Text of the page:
When ordinary people have a run in with the government or their cronies, they are usually beaten up by some goons, or disappear in one of the many ‘black jails’. Now some rich money bags find themselves ”cheated”, and try to stop construction of a highway near their multimillion apartments in Peking. It will be interesting to see how this pans out. This article was in the South China Morning Post today.
When wealthy Beijingers bought flats in one of the city’s most exclusive apartment complexes, they claim they weren’t told a four-lane highway would be built beneath their windows.
Now hundreds of them are threatening legal action against secretive Hong Kong billionaire Hui Wing-mau, the founder and chairman of the Shimao Group.
The residents of Shimao Olive Garden say they will sue the property tycoon – also known as Xu Rongmao – unless his Shimao Property company helps stop construction of the highway.
The block, with its exclusive views over the Olympic National Park, is considered among the five most desirable places to live in the capital.
“We were duped into buying our homes because Mr Hui’s company did not disclose the land around our complex was subject to future development,” said Ruben Liu, a financial investor who is spearheading the residents’ protest.
“We stand to have our quality of life ruined by an expressway and will lose millions of yuan because our properties will drop in value.” (I love this part :))
Peter Wong, an American business owner married to a Chinese national who is also co-ordinating the campaign, said: “We have been cheated. We were led to believe by the Shimao Group that our homes were built on protected green belt. But we have been given government documents that claim the Hong Kong developer was made aware that future construction had been approved and was likely. You don’t expect such deception from a Hong Kong company.” (This is hilarious haha; doesn’t this dumbass know that Hong Kong is part of China again since 1997?!)
A spokeswoman for the Shimao Group in Hong Kong said the company’s Beijing office had been in contact with the residents.
“It’s the first we have heard about this issue at headquarters [in Hong Kong]. We are investigating the complaints and will work with the residents for a solution,” she said.
More than 100 residents staged a protest this month, unfurling a large banner calling for a halt to construction and for the Shimao Group and Beijing government “to protect our rights”. They also used a 40-strong fleet of cars – including Maseratis, Ferraris and Mercedes-Benz – adorned with protest stickers to block construction vehicles and halt work for several hours.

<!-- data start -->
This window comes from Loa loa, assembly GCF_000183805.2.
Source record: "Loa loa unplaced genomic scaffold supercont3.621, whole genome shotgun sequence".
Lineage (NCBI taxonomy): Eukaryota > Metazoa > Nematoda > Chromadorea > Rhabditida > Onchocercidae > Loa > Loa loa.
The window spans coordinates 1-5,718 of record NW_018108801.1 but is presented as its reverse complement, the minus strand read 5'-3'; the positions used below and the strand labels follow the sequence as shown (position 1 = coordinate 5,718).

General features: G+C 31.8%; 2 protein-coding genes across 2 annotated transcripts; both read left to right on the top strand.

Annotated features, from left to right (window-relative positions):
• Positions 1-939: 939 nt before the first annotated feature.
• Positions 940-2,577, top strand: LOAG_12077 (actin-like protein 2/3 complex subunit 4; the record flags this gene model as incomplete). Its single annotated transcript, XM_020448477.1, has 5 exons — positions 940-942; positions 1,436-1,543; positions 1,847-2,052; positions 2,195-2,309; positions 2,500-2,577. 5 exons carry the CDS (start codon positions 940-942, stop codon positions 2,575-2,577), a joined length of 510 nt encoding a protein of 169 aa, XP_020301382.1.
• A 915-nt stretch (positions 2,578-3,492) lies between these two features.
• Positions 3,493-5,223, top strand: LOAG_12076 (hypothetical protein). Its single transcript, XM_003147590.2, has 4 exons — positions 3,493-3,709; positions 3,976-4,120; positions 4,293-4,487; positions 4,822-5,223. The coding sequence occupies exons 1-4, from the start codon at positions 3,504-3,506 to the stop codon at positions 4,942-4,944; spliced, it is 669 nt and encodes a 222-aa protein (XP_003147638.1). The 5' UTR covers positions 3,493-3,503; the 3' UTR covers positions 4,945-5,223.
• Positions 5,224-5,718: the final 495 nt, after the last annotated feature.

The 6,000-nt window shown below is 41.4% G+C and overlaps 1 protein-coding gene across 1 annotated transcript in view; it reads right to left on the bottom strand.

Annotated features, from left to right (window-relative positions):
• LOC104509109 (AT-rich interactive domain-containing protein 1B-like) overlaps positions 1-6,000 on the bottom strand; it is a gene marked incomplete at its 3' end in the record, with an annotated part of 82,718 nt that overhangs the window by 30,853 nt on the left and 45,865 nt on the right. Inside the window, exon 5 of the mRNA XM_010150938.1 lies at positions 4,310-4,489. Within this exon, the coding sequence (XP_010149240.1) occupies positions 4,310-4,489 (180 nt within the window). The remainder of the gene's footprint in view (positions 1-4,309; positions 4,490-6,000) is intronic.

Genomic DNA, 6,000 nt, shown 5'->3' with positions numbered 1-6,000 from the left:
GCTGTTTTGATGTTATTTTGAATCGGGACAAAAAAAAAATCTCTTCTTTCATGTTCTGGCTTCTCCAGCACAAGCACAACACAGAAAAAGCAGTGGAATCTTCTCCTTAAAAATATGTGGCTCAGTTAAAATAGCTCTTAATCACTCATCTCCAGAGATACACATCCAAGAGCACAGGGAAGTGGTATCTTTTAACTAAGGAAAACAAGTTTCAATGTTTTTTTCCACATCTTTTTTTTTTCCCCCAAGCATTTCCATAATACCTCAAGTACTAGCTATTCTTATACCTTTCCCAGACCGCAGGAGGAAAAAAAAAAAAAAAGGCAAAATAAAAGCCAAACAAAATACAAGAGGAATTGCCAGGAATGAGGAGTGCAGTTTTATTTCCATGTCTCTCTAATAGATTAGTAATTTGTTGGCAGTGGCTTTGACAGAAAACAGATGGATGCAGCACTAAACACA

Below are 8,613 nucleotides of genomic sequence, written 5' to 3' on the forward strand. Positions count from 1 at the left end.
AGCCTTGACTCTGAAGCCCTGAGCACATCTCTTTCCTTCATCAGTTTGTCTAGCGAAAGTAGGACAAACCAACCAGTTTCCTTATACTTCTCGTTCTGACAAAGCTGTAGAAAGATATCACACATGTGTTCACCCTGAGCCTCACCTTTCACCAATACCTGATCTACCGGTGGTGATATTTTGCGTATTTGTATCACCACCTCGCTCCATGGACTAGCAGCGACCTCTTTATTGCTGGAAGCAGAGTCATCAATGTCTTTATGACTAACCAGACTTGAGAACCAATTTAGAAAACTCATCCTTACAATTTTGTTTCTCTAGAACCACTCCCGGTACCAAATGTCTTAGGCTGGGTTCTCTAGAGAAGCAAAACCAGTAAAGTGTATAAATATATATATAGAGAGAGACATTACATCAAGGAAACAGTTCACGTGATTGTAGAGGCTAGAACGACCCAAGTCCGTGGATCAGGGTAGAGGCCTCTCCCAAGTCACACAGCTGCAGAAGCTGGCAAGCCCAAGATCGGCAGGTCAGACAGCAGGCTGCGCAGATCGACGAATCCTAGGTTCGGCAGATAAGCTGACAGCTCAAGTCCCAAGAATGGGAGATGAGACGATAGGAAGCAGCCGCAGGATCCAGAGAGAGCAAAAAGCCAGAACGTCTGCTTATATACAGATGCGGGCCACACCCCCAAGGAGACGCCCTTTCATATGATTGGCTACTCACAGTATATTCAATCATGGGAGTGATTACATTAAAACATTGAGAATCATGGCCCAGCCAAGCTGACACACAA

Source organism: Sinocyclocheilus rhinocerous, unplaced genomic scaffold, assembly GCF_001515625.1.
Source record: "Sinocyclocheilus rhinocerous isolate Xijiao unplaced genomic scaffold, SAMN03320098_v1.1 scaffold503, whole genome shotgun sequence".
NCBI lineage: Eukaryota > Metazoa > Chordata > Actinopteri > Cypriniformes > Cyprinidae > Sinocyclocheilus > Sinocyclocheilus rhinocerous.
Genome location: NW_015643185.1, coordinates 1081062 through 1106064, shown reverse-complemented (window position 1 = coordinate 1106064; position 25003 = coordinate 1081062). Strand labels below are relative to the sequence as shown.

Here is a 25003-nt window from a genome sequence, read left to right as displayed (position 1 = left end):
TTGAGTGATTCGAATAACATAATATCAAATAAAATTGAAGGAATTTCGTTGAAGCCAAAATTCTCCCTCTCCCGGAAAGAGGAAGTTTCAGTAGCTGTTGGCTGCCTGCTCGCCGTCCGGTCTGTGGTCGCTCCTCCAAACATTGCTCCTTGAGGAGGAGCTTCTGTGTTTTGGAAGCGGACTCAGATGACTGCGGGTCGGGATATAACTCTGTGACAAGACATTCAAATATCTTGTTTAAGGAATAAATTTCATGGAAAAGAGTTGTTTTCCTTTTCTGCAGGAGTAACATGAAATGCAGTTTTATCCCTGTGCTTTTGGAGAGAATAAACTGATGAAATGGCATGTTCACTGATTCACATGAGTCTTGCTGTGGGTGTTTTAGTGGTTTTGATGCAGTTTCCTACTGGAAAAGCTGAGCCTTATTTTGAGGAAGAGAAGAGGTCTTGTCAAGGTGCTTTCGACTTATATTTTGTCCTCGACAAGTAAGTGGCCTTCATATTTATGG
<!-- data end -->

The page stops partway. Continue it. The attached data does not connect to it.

A poster campaign around the complex calls on its 6,000 affluent residents to take action. It also calls on them to pour funds into a legal war chest in readiness for a court showdown with Hui, a justice of the peace who is ranked sixth on the latest Forbes China 400 Rich List with a net worth of US$3.85 billion.
Wong said: “We have the support of 300 residents so far. We are determined to get justice. We are not out to make trouble, but we know our rights and cannot be cheated like less well off citizens. We will seek compensation from Mr Hui if the road is completed. But our aim is to fight to have it stopped.”
The expressway will link a new mass-housing complex 1.5 kilometres away in Changping district to the Olympic park in Chaoyang district. Both district administrations and the developer claim construction of the road is legal.
As part of their well-organised and well-funded protest, the Olive Garden residents have targeted municipal urban planning officers. But their act of middle-class militancy has rattled the authorities.
On January 11, police vehicles blocked the road when 60 residents boarded three coaches taking them to the offices of the municipal urban planning department for a protest. Seven residents were allowed to meet senior officials, who handed over an official document – since seen by the Sunday Morning Post – that states construction of the road was approved in 2000. Government officials said the Shimao Group was made aware of future building projects before it broke ground in 2003.
In an official letter issued two weeks ago, the Beijing government “suggested” the construction be stopped. But Wong said work continues around the clock. “The government’s reaction has been meaningless,” he said.
The flats were sold on the strength of their quiet, green and prime location and stunning views. A brochure states: “Excellent quality makes you feel at home … Shimao noticed the remarkable regional, ecological and viewing value of the national forest park.”
The flats sold for between 15,000 and 20,000 yuan (HK$17,000 and HK$22,700) per square metre in 2005. Property agents say prices have doubled since then.
A bridge being built across the Qing River is the focus of protests.
Speaking from her 33rd floor penthouse Angela Chui said: “We saw the diggers and workers move in at the start of December. We thought they were building another footbridge, but then we saw the protest posters and were told by other residents the expressway will come within 10 metres of the complex.
“We were told the land around us was protected by the government. The work is taking place on what we believe to be green belt. We have to fight to stop it.”
Wong said: “We have been brushed off by officials and the Shimao Group. But we will not be ignored.”